Sonnys Mom in reply to FrankJNatoli. | February 1, 2023 at 7:02 am

        That smell you remember comes from the old-fashioned practice of not cleaning out the dirty bedding and replacing with clean bedding.

That’s a lot of chickens, but it’s 0.5 percent of 20 million.

Don’t count your chickens before they are roasted.

How apropos. Bozrah is a podunk town chock-full of yokels.

“This is the third egg farm fire since May.”
And the arson investigation into the first two fires concluded what?

    E Howard Hunt in reply to FrankJNatoli. | January 30, 2023 at 11:55 am

    That each was a poaching gone wrong.

      FrankJNatoli in reply to E Howard Hunt. | January 30, 2023 at 12:25 pm

      That’s not my guess.
      The animal rights maniacs released tens of thousands of minks a few months ago, only for most of them to be killed in the wild.
      This smells like more animal rights mania, chickens better dead than laying eggs for evil humanity.

        Looks like two animal rights maniacs didn’t like that comment. I’ll balance that.

        bullhubbard in reply to FrankJNatoli. | January 31, 2023 at 10:00 am

        I doubt animal rights activists would burn chickens alive. My guess is that if it’s arson, this is an insurance scam. Who wants to get stuck with a few thousand chickens with avian flu? In any case, it means paying out the nose for eggs indefinitely, at least on the east coast or as far as these people distributed their eggs.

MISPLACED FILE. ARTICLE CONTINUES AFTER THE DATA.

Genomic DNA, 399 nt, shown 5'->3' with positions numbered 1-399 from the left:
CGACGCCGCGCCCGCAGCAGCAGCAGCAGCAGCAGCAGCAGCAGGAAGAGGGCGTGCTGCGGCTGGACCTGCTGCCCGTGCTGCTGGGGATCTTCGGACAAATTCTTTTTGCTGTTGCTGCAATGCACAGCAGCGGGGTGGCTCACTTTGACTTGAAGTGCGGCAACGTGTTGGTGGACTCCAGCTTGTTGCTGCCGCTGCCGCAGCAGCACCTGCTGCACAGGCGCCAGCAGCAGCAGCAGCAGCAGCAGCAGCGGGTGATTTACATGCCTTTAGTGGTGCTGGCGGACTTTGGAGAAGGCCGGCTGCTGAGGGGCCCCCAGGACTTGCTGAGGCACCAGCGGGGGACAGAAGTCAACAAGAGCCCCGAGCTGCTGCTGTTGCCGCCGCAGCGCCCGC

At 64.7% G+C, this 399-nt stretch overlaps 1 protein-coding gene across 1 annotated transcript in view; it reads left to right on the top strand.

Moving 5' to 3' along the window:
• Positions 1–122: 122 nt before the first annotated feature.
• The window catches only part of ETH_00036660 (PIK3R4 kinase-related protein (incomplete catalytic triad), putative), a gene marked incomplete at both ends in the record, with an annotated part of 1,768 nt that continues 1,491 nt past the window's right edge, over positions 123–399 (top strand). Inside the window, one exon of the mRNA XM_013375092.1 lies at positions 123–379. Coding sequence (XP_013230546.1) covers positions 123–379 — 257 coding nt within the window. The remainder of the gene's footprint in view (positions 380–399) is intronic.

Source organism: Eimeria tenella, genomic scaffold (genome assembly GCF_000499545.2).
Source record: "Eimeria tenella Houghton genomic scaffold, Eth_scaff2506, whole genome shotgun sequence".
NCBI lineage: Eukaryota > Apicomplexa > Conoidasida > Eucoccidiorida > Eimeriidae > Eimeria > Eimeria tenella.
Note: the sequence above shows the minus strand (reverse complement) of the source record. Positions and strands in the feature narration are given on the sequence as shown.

Sonnys Mom in reply to FrankJNatoli. | February 1, 2023 at 7:06 am

    Epoch Times has a documentary film reporting on the many suspicious fires that have occurred at food processing plants. (Haven’t seen it yet.)

Antifundamentalist | January 30, 2023 at 12:16 pm

There have been an inordinae amount of industrial fires & other catastrophes in the past year. But not much of it is being reported on a national level.

Hmmm… another coincidence.

forgot to save tje link I saw other day about a feed issue combusting somehow in few places.

All these jokes and 100,00 chickens murdered, horribly ….

Nice..true colors

“Gallish Lightning.”

Last time we had an egg farm fire here in Maricopa County, rumor is that it killed at least 100,000 ballots.

Was it an accidental fire? Sure, in the same way that the mostly peaceful riots were mostly peaceful.

angrywebmaster | January 30, 2023 at 6:20 pm

Chicken BBQ tomorrow in Connecticut!

Chicken feed.

I lived a half mile from an egg farm that lost 300,000 birds to a massive fire, oddly one day short of exactly 9 years ago. The fire took down one of eight “barns” (actually, huge metal structures, three stories tall, about 1.5 football fields long). All those birds were in that single structure.

And yes, the smell was mouth watering.

Poor reporting. No mention of what the Salvation Army had on the menu for the firefighters!
Roast chicken or fried chicken?
Fired eggs?
It was Sunday, so no Chick-fil-A!

US weeps for 100,000 chicken eggs.

Who weeps more for the 100,000 Uiygur slaves, and the 100,000 coronavirus deaths? Joe? Xi?